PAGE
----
They’re confusing things that I can’t understand, and I’m just fine with that.
I think the emphasis is on her being fine not liking Pokemon, not with finding them confusing and hard to understand. Maybe just end this with “but that doesn’t concern me” or something in that vein.
I live in Nalik. I don’t know much about where it is, but I know it’s an island surrounded by a forest.
This feels a little strange for Mary Jane to consciously be thinking about. Most people don’t really ask “where am I?” because the answer is usually literally “I am here.” Is she concerned with where Nalik is in relation to the rest of the world? The rest of the region? She already seems so introverted (considering her love of books and preference to stay home) that I wouldn’t think she would spend time thinking about these things.
Sometimes the elders like to sit around the fire and talk about the old days.
Should be “something that makes
the elders like to sit around”
It’s funny that we call them elders, because they really are rather young.
Instead of saying “they really are rather young,” what about saying “they really aren’t old”? I figure they’re not that
young that I would use the word “young.”
He keeps his hair long and brings his guitar with him wherever he goes, writing songs about his two blitzles that he had before the release. He says their names were Bolt and Volt.
I would merge these into one sentences, making it “writing songs about his two blitzles, Bolt and Volt, he’d had before the release.” Capitalizing Pokemon names isn’t mandatory, though generally the plural of a Pokemon name doesn’t add an “s” at the end. Either way, it’s up to you, just make sure to be consistent. :>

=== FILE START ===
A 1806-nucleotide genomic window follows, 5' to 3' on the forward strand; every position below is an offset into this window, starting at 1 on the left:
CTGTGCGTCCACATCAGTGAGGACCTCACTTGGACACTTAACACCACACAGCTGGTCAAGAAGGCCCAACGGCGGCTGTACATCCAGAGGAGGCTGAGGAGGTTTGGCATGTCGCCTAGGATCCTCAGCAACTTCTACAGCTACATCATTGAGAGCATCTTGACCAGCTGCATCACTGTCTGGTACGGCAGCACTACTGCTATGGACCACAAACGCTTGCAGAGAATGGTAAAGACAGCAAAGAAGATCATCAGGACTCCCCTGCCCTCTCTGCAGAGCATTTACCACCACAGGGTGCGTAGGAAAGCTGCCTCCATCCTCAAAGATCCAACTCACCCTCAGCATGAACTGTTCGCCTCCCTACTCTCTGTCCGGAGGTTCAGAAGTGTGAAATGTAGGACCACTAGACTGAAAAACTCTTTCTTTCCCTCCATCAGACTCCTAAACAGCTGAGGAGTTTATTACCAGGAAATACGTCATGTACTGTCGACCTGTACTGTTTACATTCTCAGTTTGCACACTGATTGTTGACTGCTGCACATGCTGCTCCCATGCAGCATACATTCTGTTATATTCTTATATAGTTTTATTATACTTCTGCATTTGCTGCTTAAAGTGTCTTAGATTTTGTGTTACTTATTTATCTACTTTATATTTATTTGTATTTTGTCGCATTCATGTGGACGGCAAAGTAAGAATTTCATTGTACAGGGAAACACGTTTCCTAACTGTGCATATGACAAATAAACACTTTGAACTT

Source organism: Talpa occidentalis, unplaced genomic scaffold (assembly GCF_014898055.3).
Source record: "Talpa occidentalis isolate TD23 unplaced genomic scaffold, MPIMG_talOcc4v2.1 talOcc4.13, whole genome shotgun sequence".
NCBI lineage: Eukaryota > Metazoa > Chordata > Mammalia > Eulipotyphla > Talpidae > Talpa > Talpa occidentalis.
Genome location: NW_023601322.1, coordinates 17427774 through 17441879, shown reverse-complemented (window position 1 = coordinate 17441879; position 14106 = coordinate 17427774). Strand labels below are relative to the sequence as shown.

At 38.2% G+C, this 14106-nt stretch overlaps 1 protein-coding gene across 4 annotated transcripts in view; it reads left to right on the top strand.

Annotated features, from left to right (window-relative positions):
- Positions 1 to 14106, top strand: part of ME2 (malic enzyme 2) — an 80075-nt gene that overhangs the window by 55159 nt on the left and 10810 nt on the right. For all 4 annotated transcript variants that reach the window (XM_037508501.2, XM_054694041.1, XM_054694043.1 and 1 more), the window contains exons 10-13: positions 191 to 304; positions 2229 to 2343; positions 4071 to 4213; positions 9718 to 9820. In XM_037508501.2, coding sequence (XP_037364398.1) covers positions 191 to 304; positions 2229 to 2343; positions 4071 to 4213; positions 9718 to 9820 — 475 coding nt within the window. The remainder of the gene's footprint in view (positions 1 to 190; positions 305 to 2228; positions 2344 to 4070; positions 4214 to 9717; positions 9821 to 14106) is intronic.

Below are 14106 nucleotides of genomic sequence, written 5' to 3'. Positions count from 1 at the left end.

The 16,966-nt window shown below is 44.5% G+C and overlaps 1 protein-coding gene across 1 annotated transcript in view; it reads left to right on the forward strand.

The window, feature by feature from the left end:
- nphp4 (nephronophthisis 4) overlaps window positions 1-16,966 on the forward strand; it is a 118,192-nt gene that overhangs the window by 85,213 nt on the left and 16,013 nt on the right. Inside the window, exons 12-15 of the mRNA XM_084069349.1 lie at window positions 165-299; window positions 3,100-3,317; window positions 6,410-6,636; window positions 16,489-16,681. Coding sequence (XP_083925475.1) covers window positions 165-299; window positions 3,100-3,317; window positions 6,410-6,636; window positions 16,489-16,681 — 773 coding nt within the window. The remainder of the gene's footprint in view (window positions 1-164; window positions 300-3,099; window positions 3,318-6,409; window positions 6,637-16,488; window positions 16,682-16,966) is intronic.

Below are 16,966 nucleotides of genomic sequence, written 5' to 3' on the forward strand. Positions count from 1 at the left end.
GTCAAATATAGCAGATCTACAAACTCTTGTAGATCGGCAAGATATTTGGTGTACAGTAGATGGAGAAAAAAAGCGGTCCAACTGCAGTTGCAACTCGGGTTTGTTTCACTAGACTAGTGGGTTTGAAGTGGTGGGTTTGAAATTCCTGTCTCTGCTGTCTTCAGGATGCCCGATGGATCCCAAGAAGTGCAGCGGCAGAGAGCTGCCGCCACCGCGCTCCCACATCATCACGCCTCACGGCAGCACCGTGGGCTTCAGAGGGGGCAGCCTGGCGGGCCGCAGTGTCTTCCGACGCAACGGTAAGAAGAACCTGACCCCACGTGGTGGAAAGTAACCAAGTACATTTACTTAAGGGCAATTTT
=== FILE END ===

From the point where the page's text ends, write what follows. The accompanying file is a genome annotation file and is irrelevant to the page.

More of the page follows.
When I was very tiny, people still lived with Pokémon.
I would say “little” instead of “tiny.” “Little” implies being young as well as small, but “tiny” just sounds like she was the size of a thimble or something. XD
I know all about Hilda’s journey, of course, as many of the books I have access to document it.
The end of the sentence is very wordy. You could just shorten this entire sentence to something like “I’ve read about Hilda’s journey countless times.” I also find it a little curious that Team Plasma didn’t erase all records of Hilda or make her sound like a villain or something, so that nobody would want to try and repeat Hilda’s attempt or view her as a hero.
Whoever gets the painted stone is the 'lucky winner'.
My heart’s in my throat as I stare at the stone in my hand. It’s a trick of the light. It has to be.
I REALLY like this part. The jump from exposition to that stomach-clenching feeling she feels in the moment feels strong and sudden, making us feel the same way Mary Jane does.
No, I want to tell her. No, you’re wrong. The rock isn't red. It's a trick of the light. It has to be.
But she's wrong beyond that.
I really like that she’s trying to convince herself it’s a trick of the light here, and that she can't accept it even by the end. Although I think you should go with “they” instead of “she” so as to give more of an impression that it’s not just one lady – it’s everyone, and it’s not just this lady who’s wrong – it’s everyone.